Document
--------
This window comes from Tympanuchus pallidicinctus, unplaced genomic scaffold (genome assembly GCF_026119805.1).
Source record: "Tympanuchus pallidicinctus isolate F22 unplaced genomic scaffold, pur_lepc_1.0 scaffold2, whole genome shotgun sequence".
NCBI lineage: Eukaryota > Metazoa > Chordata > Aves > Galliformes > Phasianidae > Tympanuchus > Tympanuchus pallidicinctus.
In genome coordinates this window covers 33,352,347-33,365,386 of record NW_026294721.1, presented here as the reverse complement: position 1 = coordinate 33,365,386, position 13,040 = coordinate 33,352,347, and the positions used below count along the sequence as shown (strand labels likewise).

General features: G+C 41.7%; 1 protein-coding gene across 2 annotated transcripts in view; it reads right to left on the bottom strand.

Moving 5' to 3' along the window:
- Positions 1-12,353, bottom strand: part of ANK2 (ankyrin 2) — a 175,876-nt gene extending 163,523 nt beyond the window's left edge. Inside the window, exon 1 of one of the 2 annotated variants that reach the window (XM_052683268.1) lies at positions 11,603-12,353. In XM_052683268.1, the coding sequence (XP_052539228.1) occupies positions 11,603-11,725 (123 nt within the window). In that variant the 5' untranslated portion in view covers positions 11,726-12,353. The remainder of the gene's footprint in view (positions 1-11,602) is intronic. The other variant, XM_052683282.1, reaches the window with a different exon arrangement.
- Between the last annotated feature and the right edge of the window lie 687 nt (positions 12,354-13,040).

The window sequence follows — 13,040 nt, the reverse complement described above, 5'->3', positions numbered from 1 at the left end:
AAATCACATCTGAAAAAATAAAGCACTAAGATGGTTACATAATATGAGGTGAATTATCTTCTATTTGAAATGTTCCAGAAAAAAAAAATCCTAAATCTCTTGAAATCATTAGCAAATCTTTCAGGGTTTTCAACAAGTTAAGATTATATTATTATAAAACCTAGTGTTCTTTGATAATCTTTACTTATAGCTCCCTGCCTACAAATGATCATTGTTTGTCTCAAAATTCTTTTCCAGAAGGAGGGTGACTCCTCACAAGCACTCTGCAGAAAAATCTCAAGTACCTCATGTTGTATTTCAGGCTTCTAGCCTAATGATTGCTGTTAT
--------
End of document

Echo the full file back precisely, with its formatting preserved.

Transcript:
This window comes from Tympanuchus pallidicinctus, unplaced genomic scaffold (genome assembly GCF_026119805.1).
Source record: "Tympanuchus pallidicinctus isolate F22 unplaced genomic scaffold, pur_lepc_1.0 scaffold2, whole genome shotgun sequence".
NCBI lineage: Eukaryota > Metazoa > Chordata > Aves > Galliformes > Phasianidae > Tympanuchus > Tympanuchus pallidicinctus.
In genome coordinates this window covers 33,352,347-33,365,386 of record NW_026294721.1, presented here as the reverse complement: position 1 = coordinate 33,365,386, position 13,040 = coordinate 33,352,347, and the positions used below count along the sequence as shown (strand labels likewise).

General features: G+C 41.7%; 1 protein-coding gene across 2 annotated transcripts in view; it reads right to left on the bottom strand.

Moving 5' to 3' along the window:
- Positions 1-12,353, bottom strand: part of ANK2 (ankyrin 2) — a 175,876-nt gene extending 163,523 nt beyond the window's left edge. Inside the window, exon 1 of one of the 2 annotated variants that reach the window (XM_052683268.1) lies at positions 11,603-12,353. In XM_052683268.1, the coding sequence (XP_052539228.1) occupies positions 11,603-11,725 (123 nt within the window). In that variant the 5' untranslated portion in view covers positions 11,726-12,353. The remainder of the gene's footprint in view (positions 1-11,602) is intronic. The other variant, XM_052683282.1, reaches the window with a different exon arrangement.
- Between the last annotated feature and the right edge of the window lie 687 nt (positions 12,354-13,040).

The window sequence follows — 13,040 nt, the reverse complement described above, 5'->3', positions numbered from 1 at the left end:
AAATCACATCTGAAAAAATAAAGCACTAAGATGGTTACATAATATGAGGTGAATTATCTTCTATTTGAAATGTTCCAGAAAAAAAAAATCCTAAATCTCTTGAAATCATTAGCAAATCTTTCAGGGTTTTCAACAAGTTAAGATTATATTATTATAAAACCTAGTGTTCTTTGATAATCTTTACTTATAGCTCCCTGCCTACAAATGATCATTGTTTGTCTCAAAATTCTTTTCCAGAAGGAGGGTGACTCCTCACAAGCACTCTGCAGAAAAATCTCAAGTACCTCATGTTGTATTTCAGGCTTCTAGCCTAATGATTGCTGTTAT